How does Shakespeare present the conflict of good and evil in his play, Macbeth? How do these extremes reflect the time in which the play was written?

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How does Shakespeare present the conflict of good and evil in his play, Macbeth? How do these extremes reflect the time in which the play was written? (20 marks)

The play Macbeth presents the antithesis of good and evil as a concept that is absolute. The play follows the common religious beliefs of the time in presenting three main causes of evil: the total depravity of man, temptation from others and satanic influence. Good is also presented but is not the focus of the play. This is a play about evil, treason and uncertainty – a reflection of the turbulent times of Jacobean England under James I where the conflict between good and evil actions was very real. In examining the three ways in which Shakespeare presents the conflict, a good place to start would be total depravity.

Primarily we see this battle of conscience versus will of the flesh personified in the character of Macbeth. In Act 1 Scene 4, after Duncan names Malcom as his successor, Macbeth laments that Malcom is an obstacle: “On which I must fall down, or else o’erleap, / For in my way it lies.” We can see at this stage Macbeth is still undecided at what his course of action will be. His conscience tells him to give up, to “fall down”, but if he is to fulfil his desire of becoming king he must “o’erleap” such hindrances. He goes on to say, “Stars hide your fires, / Let not light see my black and deep desires.” Evil committed in darkness is a recurring theme across the play. Macbeth wishes to hide his evil deeds in the night, out of the sight of men and arguably out of the sight of God, as light typifies all that is good and at the time God was considered to be the ultimate good. This meaning would not have been lost on a Jacobean audience. The next couplet further emphasises the discord man can experience within himself: “The eye wink at the hand; yet let that be, / Which the eye fears when it is done to see.” This conveys that man can be blind to his own actions, and not even be aware he is committing evil until his eye fearfully surveys the damage caused. The dual use of rhyming couplets at the end of the speech emphasises how twisted and evil Macbeth is becoming.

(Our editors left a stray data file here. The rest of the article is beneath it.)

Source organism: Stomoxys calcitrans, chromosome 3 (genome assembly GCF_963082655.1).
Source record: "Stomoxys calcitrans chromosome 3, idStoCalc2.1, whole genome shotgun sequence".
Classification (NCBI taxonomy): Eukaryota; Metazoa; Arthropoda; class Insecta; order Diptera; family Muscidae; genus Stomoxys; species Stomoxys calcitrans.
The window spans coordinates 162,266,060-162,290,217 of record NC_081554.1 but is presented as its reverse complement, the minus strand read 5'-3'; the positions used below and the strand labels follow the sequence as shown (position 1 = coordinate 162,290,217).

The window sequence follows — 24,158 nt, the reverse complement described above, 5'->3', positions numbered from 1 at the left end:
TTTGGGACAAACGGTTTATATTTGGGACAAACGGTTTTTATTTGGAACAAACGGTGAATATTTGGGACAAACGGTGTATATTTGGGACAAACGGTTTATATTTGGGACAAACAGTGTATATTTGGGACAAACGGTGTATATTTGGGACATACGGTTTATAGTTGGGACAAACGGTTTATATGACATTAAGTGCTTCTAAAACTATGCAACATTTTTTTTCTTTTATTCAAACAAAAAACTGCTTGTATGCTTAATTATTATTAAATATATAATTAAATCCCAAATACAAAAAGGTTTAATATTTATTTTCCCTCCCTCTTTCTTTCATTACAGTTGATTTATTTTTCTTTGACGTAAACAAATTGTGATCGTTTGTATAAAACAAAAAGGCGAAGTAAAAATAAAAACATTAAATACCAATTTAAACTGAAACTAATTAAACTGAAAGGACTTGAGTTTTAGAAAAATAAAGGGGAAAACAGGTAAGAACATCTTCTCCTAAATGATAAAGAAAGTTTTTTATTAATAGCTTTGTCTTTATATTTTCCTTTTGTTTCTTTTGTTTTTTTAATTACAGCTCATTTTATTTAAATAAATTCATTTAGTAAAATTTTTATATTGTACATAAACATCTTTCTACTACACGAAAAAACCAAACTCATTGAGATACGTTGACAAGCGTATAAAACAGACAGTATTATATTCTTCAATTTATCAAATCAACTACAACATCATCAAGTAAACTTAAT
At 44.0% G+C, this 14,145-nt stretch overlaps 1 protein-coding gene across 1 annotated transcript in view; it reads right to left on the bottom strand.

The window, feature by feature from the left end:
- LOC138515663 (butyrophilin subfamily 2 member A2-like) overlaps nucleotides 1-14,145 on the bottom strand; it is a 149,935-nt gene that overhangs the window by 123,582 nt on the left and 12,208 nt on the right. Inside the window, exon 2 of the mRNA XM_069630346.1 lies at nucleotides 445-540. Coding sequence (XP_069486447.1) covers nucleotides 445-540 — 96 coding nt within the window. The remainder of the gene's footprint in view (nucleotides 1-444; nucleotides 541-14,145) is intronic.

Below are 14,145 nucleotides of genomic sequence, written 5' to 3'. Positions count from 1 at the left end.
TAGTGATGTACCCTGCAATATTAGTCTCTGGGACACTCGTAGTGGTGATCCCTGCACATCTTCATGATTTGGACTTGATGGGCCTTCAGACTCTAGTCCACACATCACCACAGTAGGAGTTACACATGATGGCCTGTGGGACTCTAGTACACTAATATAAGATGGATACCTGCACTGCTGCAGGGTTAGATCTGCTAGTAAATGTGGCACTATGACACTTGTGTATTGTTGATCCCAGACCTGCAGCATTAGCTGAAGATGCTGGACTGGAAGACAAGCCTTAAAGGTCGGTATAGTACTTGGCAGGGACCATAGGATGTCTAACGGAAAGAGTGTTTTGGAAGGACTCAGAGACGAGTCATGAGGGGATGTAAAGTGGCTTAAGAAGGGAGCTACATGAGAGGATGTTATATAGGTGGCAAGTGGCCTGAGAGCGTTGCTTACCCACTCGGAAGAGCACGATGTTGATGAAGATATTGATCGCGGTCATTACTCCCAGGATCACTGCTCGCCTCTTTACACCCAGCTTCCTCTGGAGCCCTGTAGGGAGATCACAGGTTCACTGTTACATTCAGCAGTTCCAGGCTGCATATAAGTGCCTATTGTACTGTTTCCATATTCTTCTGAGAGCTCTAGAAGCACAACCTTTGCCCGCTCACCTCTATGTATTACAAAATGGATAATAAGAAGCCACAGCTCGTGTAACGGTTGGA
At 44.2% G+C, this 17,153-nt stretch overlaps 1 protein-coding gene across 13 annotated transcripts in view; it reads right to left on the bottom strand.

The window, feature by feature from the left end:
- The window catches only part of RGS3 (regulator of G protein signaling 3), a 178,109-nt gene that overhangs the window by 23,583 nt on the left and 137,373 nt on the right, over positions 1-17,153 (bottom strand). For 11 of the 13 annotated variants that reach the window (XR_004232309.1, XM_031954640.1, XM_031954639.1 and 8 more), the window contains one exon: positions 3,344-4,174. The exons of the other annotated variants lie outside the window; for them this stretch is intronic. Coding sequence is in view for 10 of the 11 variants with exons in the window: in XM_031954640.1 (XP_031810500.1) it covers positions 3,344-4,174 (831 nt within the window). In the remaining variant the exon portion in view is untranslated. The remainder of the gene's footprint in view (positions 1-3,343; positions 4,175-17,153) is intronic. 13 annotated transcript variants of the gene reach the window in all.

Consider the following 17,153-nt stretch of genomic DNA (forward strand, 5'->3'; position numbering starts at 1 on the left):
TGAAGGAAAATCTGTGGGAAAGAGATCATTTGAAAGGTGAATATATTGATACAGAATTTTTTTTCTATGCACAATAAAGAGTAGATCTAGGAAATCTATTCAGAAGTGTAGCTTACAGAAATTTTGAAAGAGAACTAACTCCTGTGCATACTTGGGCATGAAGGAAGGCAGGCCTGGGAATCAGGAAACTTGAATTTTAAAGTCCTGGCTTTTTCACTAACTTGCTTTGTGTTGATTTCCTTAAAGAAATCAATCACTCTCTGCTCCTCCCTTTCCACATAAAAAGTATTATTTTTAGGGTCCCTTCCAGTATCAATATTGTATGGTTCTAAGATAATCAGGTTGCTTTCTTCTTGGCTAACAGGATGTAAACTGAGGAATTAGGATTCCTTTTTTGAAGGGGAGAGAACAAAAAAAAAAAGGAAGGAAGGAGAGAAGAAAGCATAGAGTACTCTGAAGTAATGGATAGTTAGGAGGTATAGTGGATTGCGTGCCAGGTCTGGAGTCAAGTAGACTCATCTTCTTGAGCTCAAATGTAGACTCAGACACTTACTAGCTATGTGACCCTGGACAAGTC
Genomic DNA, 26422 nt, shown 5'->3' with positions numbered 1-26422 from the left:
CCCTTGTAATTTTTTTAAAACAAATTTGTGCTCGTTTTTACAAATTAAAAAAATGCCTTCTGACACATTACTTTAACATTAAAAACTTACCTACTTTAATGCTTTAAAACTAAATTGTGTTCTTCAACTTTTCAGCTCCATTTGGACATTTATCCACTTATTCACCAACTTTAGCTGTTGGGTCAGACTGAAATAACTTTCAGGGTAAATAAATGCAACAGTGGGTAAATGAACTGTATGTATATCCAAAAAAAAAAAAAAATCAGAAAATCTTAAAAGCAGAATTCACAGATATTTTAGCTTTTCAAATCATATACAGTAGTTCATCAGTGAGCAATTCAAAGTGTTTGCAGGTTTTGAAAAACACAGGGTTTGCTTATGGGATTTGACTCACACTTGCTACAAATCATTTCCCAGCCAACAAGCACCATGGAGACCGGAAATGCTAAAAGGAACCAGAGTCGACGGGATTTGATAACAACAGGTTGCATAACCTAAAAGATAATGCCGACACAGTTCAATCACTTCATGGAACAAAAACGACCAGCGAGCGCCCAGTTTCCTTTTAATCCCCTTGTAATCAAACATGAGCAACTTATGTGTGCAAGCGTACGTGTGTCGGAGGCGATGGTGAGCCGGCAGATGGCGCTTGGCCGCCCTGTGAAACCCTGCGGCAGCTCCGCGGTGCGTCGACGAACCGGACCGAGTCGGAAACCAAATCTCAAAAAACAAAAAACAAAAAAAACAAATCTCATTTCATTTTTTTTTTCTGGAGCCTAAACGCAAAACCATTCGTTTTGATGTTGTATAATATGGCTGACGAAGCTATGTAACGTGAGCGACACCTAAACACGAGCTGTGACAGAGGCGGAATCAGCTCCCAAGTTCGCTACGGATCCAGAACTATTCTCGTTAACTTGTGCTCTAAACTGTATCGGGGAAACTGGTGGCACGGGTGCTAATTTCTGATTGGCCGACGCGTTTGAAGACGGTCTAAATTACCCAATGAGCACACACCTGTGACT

This idea of man choosing darkness was a common idea of the times. The Puritans believed strongly in the doctrine of Total Depravity, the idea that when given the choice between good and evil man will eventually chose sin by default and is not capable of doing good without divine intervention. In John Calvin’s ‘Institutes of the Christian Religion’ he explains evil as “a hereditary, depravity and corruption of our nature”. However, Banquo is an example of how the Jacobeans believed a religious man can overcome temptation. He is subjected to the same temptation as Macbeth but in Act 2 Scene 1 he is seen praying, “Merciful powers / Restrain me in the cursed thoughts that nature / Gives way to repose.” He asks for his depraved nature to be restrained so he will be able to choose to do good. It is possible that he himself is considering killing the king. The “cursed thoughts” that he speaks of have begun to transpose as nightmares, which represent how darkness is seeping into even the Scottish people’s repose. Sleep would normally be associated with peace and rest, but slowly it becomes a metaphor for death and decay.

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Following on from that the second way Shakespeare presents good and evil is temptation from others. We see this presented clearly with the scenario in Act 1 Scene 5 between Macbeth and Lady Macbeth.  When Lady Macbeth finishes reading Macbeth’s letter she states that she fears, “thy nature, / It is too full of the milk of human kindness / To catch the nearest way.” She fears that Macbeth’s nature is too kind to take the most direct method to kingship: murdering Duncan. Here we can see how well she knows Macbeth and what drives him. She describes human kindness ...

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